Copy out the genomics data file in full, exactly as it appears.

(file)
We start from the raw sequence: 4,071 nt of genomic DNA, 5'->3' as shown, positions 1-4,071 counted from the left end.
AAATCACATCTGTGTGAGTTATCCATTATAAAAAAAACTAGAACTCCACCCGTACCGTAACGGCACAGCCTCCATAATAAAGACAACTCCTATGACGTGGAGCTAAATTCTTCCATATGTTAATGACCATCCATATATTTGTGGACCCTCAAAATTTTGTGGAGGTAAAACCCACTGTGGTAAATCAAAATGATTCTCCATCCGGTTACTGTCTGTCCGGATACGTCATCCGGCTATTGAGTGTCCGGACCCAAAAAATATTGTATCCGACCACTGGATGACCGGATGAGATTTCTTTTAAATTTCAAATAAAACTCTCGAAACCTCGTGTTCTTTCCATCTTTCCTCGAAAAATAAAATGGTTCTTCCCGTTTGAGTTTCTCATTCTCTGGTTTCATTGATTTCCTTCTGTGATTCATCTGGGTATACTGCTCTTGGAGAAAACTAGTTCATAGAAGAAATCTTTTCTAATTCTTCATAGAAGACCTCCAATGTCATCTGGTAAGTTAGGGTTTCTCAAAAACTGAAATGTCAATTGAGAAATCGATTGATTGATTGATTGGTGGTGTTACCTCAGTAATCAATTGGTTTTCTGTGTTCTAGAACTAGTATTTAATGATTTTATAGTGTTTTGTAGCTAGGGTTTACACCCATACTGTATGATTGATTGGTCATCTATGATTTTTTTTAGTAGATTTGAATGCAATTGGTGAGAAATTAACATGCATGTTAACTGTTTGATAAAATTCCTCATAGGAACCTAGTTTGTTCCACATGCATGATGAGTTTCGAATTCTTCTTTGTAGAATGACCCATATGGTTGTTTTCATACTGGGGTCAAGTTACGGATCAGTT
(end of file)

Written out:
We start from the raw sequence: 4,071 nt of genomic DNA, 5'->3' as shown, positions 1-4,071 counted from the left end.
AAATCACATCTGTGTGAGTTATCCATTATAAAAAAAACTAGAACTCCACCCGTACCGTAACGGCACAGCCTCCATAATAAAGACAACTCCTATGACGTGGAGCTAAATTCTTCCATATGTTAATGACCATCCATATATTTGTGGACCCTCAAAATTTTGTGGAGGTAAAACCCACTGTGGTAAATCAAAATGATTCTCCATCCGGTTACTGTCTGTCCGGATACGTCATCCGGCTATTGAGTGTCCGGACCCAAAAAATATTGTATCCGACCACTGGATGACCGGATGAGATTTCTTTTAAATTTCAAATAAAACTCTCGAAACCTCGTGTTCTTTCCATCTTTCCTCGAAAAATAAAATGGTTCTTCCCGTTTGAGTTTCTCATTCTCTGGTTTCATTGATTTCCTTCTGTGATTCATCTGGGTATACTGCTCTTGGAGAAAACTAGTTCATAGAAGAAATCTTTTCTAATTCTTCATAGAAGACCTCCAATGTCATCTGGTAAGTTAGGGTTTCTCAAAAACTGAAATGTCAATTGAGAAATCGATTGATTGATTGATTGGTGGTGTTACCTCAGTAATCAATTGGTTTTCTGTGTTCTAGAACTAGTATTTAATGATTTTATAGTGTTTTGTAGCTAGGGTTTACACCCATACTGTATGATTGATTGGTCATCTATGATTTTTTTTAGTAGATTTGAATGCAATTGGTGAGAAATTAACATGCATGTTAACTGTTTGATAAAATTCCTCATAGGAACCTAGTTTGTTCCACATGCATGATGAGTTTCGAATTCTTCTTTGTAGAATGACCCATATGGTTGTTTTCATACTGGGGTCAAGTTACGGATCAGTT